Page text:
Any member of the group may invite any other player to join the group. In the exemplary embodiment, one member of the group is assigned the role of group administrator. The group administrator is given the authority to remove members from the group. Any group member can leave the group at any time. In an exemplary embodiment, when a member leaves or is removed from a group, a new invitation from another group member is required to rejoin.

  In an exemplary embodiment, the service automatically assigns the group administrator role to the creator of the group. A group member can be a group manager at any given time. The group member can determine who the group manager is by counting all the group members. The group manager can transfer the role of the group manager to another group member. That is, the role of the group manager can be transferred within the group. When the group manager transitions the role of the group manager to another group member, the service notifies the other group member of the migration by a system message. In the exemplary embodiment, the group management role comprises two modes: exclusive and shared. In the exclusive group management mode, only the group administrator can edit group settings and / or profiles. In shared group manager mode, all group members can edit group settings and / or profiles. The group manager mode can be toggled between exclusive mode and shared mode. In the exemplary embodiment, only the group administrator can toggle the group administrator mode.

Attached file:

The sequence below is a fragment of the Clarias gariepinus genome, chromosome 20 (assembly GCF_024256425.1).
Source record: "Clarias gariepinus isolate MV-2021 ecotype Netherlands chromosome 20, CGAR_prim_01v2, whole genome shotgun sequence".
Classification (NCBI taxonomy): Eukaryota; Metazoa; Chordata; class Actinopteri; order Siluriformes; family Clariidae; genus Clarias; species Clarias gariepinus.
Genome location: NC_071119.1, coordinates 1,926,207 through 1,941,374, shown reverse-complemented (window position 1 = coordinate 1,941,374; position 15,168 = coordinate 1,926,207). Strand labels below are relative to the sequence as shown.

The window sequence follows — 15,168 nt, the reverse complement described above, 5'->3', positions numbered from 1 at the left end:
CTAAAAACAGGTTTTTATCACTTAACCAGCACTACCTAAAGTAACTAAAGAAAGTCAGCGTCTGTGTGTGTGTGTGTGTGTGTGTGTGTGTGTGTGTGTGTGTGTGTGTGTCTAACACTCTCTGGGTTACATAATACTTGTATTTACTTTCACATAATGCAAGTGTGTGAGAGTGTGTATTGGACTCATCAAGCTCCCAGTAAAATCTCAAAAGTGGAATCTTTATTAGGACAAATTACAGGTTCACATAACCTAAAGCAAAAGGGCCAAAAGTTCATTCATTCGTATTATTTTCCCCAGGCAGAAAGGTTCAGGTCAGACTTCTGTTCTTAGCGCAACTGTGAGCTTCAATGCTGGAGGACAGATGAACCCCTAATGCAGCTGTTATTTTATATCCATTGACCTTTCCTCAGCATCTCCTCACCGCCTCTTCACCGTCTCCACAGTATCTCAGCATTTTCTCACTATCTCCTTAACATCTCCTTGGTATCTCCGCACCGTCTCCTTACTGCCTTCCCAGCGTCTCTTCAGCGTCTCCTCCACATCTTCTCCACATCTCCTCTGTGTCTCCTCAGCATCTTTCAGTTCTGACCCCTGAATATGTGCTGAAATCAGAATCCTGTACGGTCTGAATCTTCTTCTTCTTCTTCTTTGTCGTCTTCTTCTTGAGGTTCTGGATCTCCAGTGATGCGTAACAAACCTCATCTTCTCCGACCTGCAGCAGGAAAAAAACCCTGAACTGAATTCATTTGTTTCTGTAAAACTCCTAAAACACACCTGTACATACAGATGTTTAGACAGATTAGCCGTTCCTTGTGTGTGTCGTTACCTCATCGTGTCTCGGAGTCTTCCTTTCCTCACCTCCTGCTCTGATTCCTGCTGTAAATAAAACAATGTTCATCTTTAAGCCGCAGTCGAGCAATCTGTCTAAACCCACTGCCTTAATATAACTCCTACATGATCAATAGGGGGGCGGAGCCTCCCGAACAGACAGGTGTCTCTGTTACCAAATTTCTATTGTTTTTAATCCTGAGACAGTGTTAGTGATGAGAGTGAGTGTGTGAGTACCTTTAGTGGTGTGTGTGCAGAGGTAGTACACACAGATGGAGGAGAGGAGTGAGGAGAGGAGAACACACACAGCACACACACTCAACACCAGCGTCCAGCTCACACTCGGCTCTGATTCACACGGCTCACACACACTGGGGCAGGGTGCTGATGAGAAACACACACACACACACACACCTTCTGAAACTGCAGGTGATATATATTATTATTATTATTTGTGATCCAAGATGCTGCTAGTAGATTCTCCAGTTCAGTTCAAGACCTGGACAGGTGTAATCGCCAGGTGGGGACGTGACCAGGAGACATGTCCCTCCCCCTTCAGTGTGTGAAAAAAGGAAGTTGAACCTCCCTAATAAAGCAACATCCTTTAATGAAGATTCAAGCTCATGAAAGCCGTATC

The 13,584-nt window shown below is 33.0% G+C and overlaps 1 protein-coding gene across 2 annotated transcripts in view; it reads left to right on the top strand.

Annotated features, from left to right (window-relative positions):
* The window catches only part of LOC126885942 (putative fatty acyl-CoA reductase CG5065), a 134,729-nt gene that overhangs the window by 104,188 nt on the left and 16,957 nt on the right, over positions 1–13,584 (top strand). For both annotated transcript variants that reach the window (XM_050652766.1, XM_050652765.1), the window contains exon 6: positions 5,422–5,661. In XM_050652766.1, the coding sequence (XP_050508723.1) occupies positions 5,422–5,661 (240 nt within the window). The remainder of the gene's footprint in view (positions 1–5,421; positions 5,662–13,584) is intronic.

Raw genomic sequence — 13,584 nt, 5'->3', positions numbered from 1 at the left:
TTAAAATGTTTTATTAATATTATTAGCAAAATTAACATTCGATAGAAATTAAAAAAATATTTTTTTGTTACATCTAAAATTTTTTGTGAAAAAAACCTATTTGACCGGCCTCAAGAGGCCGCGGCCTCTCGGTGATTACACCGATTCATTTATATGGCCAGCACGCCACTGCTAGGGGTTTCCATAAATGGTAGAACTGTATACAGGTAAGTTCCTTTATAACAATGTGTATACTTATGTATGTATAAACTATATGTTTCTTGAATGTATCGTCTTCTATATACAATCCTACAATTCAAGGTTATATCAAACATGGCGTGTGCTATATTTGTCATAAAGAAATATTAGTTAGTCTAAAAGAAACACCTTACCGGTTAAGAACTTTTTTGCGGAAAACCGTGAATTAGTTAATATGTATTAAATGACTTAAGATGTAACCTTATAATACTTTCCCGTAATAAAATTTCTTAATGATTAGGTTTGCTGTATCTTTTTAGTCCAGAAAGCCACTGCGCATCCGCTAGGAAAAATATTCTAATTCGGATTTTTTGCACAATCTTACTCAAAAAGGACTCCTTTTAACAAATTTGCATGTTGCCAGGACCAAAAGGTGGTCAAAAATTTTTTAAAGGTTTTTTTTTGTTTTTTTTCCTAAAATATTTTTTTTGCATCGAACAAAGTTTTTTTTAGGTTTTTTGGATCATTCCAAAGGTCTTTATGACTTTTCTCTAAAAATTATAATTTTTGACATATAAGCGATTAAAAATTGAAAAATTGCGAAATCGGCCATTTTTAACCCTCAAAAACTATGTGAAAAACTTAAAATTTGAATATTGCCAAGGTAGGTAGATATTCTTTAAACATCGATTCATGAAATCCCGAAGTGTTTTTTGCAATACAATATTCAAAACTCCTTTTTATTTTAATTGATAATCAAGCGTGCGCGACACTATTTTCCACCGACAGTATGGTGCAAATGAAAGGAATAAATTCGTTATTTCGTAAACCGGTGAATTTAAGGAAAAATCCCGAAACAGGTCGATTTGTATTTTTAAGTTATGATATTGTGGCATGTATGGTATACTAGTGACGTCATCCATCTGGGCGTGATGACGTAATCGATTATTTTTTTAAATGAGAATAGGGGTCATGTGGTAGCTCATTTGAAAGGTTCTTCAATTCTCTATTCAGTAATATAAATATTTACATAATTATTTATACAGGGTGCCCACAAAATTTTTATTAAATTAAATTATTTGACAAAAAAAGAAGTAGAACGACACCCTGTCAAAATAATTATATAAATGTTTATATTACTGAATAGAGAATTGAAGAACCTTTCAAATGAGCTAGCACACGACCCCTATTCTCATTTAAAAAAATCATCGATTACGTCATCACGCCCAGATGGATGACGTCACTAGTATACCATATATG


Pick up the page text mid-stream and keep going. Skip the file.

As long as the privacy settings do not prevent enumeration of group members, group members can be obtained by the system and / or by game title. Any player can see all the groups to which another player belongs. Any group member can enumerate all groups of which he is a member. Any game title and / or service can enumerate all groups in which the player is a member. Any group member can list all group members of all groups of which he is a member.

  Members of the group can send messages to other members of the group. Messages sent to the group are delivered to all members of the group. The UI identifies a message for the group as a message for the group (not a message for a single user). Exemplary messages include group recruitment messages, group inactivity warning messages, group expiration notification messages, and group management transition confirmation messages.